When someone applies to work at a given company of course their primary motivation is income. When employees leave one job for another again often times it because of higher potential earnings, but for many people it’s not. Managers and immediate supervisors are the single biggest reason people leave a job. Does this mean employers must cater to an employee’s every need? No, however engaging employees is critical in order to understand their state of mind and level of job satisfaction. In the janitorial service industry, Central Maintenance can’t just give employees a brief run through their job duties and send them off and expect everything to be great without follow up. There needs to be consistent communication and often times retraining before they fully understand the routine and expectations. Employees that feel supported and that they have good communication with their supervisor will stay at a job longer than those that do not. Beyond the normal engagement related to job performance it is also very important to understand employees at a more personal level. Finding out what drives people and what their aspirations are can strengthen the bond an employee has with a company because it’s not something every employer takes the time to ascertain. Maybe they want to save up to buy a new car, house, boat, etc. or want to put money away for a child’s college savings. Maybe they want to get a life insurance policy or create a will, but really don’t understand how. Knowing these things and being able to help them achieve their goals goes a long way and it doesn’t have to cost the company money. An employee that is engaged in this way feels valued and will hold a higher appreciation for their employer which will result in less frequent turnover. At Central Maintenance people are our business and without them we would not be a successful company. Engaging our employees has helped to reduce turnover which has resulted in better service for our customers and longer partnerships.
A big part of any cleaning program is disinfecting, however they are not one in the same. Knowing what to use and how to use it is critical to ensuring it's done properly. The link below provides some useful insight.
Janitorial or custodial programs are extremely important to all businesses for two main reasons: employee retention and new/recurring sales. Think about it. Would you stay and work for a company that had a dirty facility? Would you continue to patronize a business that had unclean restrooms or where you suspect you may have gotten ill? Most people would answer no to both questions and for good reason. Unclean facilities can severely impact a company's reputation which means employee turnover and reduced sales. Not only is a dirty facility unsightly there are very real health concerns as well. Common spaces that are shared by employees and /or customers have many surfaces where cross contamination can occur including elevators, stairwells, door handles / push plates, sinks, urinals, towel / soap dispensers, etc. Statistics show that these are the places where harmful, potentially deadly microorganisms like E. coli, staphylococcus, hepatitis, and various flu strains are frequently found. The key to preventing the spread of illness while maintaining a pleasant appearance is properly educating and training custodians on cleaning and disinfecting procedures. A disinfectant will only work after the surface has been properly cleaned and has had sufficient dwell time to do its job. Proper cleaning affects everyone including private corporations, educational institutions, manufacturing plants, medical facilities and auto dealerships. Taking the appropriate steps to ensure your facility is properly cleaned will keep your employees happy and productive and will also make a good impression on customers to keep them coming back.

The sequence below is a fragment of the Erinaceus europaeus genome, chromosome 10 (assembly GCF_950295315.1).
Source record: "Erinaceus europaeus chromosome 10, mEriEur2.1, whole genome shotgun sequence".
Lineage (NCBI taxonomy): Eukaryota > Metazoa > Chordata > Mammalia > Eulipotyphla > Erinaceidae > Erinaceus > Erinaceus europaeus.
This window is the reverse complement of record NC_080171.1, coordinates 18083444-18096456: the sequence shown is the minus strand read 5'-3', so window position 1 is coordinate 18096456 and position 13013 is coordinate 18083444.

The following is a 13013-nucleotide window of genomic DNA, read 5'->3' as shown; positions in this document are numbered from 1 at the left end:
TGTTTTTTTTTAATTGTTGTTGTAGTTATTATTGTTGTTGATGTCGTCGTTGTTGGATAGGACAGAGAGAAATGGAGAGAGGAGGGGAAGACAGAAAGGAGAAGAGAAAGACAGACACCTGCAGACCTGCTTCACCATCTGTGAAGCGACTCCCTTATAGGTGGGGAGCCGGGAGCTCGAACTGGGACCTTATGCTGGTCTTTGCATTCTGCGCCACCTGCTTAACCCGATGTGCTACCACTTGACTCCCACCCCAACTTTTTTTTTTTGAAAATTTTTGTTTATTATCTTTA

This topic sort of piggybacks on my last post, "The Cost of Illness To Employers". Many people use antibacterial soaps personally (myself included) and quite a few of our customers also provide them including the schools we service. The jury is still out on whether some of these chemicals are truly dangerous over prolonged use, however research conducted suggests that plain soap and water may be just as effective and potentially better at killing bacteria and reducing the spread of infection.
To some building owners and facility managers a cleaning program is somewhat of an afterthought. It's something they know is needed, but not as high on the priority list as it should be. Once the potential financial losses are understood their tune quickly changes. Employee absenteeism and "presenteeism", when employees come to work sick, are big problems as far productivity is concerned. Many studies have been done on how quickly viruses can spread in the workplace as well as how long they can survive on a given surface. The dirtiest spots in an office are typically high touch surfaces such as main entrance door handles, elevator buttons, faucet handles, microwave door handles, keyboards, water fountains, phones, and computer mice. According to The Integrated Benefits Institute, the U.S. economy suffers $227 billion in losses each year because of employee sickness. This includes all industries; healthcare, education, manufacturing, food service, retail, business services, etc. Proper cleaning and disinfecting methods can reduce the spread of contagious illness by 80 to 90 percent. This is the best way to keep illness to a minimum and to maximize productivity and profitability. Furthermore, if employees have access to hand sanitizer and disinfecting wipes they can contribute in the fight against workplace sickness, improve the overall attendance at their facility and reduce the financial burden associated with absenteeism.